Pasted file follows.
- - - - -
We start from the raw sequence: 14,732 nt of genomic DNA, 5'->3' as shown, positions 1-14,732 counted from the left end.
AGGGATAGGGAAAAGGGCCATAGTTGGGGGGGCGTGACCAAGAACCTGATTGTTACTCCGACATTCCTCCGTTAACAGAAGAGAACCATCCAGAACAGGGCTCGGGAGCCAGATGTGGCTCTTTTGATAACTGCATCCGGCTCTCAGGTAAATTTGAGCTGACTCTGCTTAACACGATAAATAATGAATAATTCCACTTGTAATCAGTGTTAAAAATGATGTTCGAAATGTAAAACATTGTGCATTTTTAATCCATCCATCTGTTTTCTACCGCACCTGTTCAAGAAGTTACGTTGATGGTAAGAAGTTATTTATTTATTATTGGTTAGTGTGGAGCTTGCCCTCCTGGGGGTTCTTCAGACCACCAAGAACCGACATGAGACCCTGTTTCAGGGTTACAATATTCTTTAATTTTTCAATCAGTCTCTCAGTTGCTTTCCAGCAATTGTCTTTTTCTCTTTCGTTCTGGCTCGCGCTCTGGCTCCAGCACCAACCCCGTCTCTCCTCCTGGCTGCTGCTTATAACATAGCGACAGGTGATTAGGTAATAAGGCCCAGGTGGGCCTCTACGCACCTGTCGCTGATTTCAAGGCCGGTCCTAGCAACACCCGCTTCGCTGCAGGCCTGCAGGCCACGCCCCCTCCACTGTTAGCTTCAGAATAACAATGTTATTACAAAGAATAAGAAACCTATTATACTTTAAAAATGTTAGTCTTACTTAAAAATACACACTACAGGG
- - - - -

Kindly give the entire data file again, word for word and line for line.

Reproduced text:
We start from the raw sequence: 14,732 nt of genomic DNA, 5'->3' as shown, positions 1-14,732 counted from the left end.
AGGGATAGGGAAAAGGGCCATAGTTGGGGGGGCGTGACCAAGAACCTGATTGTTACTCCGACATTCCTCCGTTAACAGAAGAGAACCATCCAGAACAGGGCTCGGGAGCCAGATGTGGCTCTTTTGATAACTGCATCCGGCTCTCAGGTAAATTTGAGCTGACTCTGCTTAACACGATAAATAATGAATAATTCCACTTGTAATCAGTGTTAAAAATGATGTTCGAAATGTAAAACATTGTGCATTTTTAATCCATCCATCTGTTTTCTACCGCACCTGTTCAAGAAGTTACGTTGATGGTAAGAAGTTATTTATTTATTATTGGTTAGTGTGGAGCTTGCCCTCCTGGGGGTTCTTCAGACCACCAAGAACCGACATGAGACCCTGTTTCAGGGTTACAATATTCTTTAATTTTTCAATCAGTCTCTCAGTTGCTTTCCAGCAATTGTCTTTTTCTCTTTCGTTCTGGCTCGCGCTCTGGCTCCAGCACCAACCCCGTCTCTCCTCCTGGCTGCTGCTTATAACATAGCGACAGGTGATTAGGTAATAAGGCCCAGGTGGGCCTCTACGCACCTGTCGCTGATTTCAAGGCCGGTCCTAGCAACACCCGCTTCGCTGCAGGCCTGCAGGCCACGCCCCCTCCACTGTTAGCTTCAGAATAACAATGTTATTACAAAGAATAAGAAACCTATTATACTTTAAAAATGTTAGTCTTACTTAAAAATACACACTACAGGG